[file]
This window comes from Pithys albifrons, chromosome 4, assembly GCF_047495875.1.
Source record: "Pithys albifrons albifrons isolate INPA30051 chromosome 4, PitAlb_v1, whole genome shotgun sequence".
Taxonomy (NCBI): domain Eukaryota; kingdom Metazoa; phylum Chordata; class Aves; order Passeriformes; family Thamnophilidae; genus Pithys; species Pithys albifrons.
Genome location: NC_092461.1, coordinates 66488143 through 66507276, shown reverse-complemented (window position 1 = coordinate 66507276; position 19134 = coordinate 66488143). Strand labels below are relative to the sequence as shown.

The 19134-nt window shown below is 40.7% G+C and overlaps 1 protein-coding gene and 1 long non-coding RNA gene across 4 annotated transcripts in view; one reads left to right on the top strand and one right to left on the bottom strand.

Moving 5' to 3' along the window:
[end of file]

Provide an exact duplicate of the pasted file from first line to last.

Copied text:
This window comes from Pithys albifrons, chromosome 4, assembly GCF_047495875.1.
Source record: "Pithys albifrons albifrons isolate INPA30051 chromosome 4, PitAlb_v1, whole genome shotgun sequence".
Taxonomy (NCBI): domain Eukaryota; kingdom Metazoa; phylum Chordata; class Aves; order Passeriformes; family Thamnophilidae; genus Pithys; species Pithys albifrons.
Genome location: NC_092461.1, coordinates 66488143 through 66507276, shown reverse-complemented (window position 1 = coordinate 66507276; position 19134 = coordinate 66488143). Strand labels below are relative to the sequence as shown.

The 19134-nt window shown below is 40.7% G+C and overlaps 1 protein-coding gene and 1 long non-coding RNA gene across 4 annotated transcripts in view; one reads left to right on the top strand and one right to left on the bottom strand.

Moving 5' to 3' along the window: